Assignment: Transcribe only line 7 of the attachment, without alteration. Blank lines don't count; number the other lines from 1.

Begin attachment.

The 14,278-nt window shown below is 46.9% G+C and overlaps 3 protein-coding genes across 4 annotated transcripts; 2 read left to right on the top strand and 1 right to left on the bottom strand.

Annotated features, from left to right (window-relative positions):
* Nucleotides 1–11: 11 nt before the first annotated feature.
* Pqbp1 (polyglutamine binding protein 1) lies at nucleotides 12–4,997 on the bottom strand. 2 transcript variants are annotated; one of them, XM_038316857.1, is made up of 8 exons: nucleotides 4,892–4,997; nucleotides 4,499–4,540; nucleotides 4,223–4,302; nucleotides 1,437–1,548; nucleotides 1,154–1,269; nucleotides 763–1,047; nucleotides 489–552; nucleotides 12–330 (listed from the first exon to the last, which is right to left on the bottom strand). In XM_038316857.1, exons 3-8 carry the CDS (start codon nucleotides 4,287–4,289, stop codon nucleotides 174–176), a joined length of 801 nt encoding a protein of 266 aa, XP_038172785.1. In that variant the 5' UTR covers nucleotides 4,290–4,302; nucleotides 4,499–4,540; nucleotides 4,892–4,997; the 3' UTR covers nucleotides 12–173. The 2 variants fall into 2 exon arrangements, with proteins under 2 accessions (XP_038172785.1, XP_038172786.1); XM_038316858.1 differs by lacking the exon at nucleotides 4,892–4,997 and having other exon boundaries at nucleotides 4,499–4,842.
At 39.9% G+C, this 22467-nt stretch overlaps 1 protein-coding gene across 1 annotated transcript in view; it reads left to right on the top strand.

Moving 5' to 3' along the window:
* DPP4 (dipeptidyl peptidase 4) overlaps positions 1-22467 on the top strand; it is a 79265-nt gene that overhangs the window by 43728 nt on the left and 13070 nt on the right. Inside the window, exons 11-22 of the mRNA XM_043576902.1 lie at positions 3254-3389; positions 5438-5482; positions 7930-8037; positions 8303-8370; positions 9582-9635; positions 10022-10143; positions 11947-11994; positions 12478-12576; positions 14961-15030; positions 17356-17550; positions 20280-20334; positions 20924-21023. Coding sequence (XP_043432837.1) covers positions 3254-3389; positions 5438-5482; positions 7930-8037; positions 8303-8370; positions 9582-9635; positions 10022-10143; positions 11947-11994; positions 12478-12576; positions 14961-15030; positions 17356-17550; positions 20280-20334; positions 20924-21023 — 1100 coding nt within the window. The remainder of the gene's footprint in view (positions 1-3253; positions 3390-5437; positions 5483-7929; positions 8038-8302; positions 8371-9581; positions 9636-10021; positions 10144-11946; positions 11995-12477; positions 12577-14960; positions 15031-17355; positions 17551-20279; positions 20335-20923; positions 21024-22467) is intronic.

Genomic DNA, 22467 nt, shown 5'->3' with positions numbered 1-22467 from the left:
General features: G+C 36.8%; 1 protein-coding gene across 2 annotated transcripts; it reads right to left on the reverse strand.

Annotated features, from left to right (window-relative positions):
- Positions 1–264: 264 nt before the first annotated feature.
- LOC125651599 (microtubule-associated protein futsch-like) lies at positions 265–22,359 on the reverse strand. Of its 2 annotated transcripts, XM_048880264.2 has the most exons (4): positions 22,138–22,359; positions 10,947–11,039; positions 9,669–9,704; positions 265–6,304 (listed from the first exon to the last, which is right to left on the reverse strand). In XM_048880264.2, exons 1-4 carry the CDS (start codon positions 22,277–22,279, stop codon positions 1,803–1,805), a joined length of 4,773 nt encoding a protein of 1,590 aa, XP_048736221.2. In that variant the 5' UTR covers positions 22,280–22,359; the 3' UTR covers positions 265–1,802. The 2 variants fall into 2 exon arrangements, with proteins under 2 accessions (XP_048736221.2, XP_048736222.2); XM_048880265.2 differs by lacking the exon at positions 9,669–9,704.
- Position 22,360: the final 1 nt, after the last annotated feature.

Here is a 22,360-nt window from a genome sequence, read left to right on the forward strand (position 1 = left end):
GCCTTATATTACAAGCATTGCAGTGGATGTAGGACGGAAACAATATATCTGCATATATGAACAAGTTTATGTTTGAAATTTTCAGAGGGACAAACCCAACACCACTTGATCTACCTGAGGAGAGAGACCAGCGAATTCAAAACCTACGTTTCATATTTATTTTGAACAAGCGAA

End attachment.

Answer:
* DPP4 (dipeptidyl peptidase 4) overlaps positions 1-22467 on the top strand; it is a 79265-nt gene that overhangs the window by 43728 nt on the left and 13070 nt on the right. Inside the window, exons 11-22 of the mRNA XM_043576902.1 lie at positions 3254-3389; positions 5438-5482; positions 7930-8037; positions 8303-8370; positions 9582-9635; positions 10022-10143; positions 11947-11994; positions 12478-12576; positions 14961-15030; positions 17356-17550; positions 20280-20334; positions 20924-21023. Coding sequence (XP_043432837.1) covers positions 3254-3389; positions 5438-5482; positions 7930-8037; positions 8303-8370; positions 9582-9635; positions 10022-10143; positions 11947-11994; positions 12478-12576; positions 14961-15030; positions 17356-17550; positions 20280-20334; positions 20924-21023 — 1100 coding nt within the window. The remainder of the gene's footprint in view (positions 1-3253; positions 3390-5437; positions 5483-7929; positions 8038-8302; positions 8371-9581; positions 9636-10021; positions 10144-11946; positions 11995-12477; positions 12577-14960; positions 15031-17355; positions 17551-20279; positions 20335-20923; positions 21024-22467) is intronic.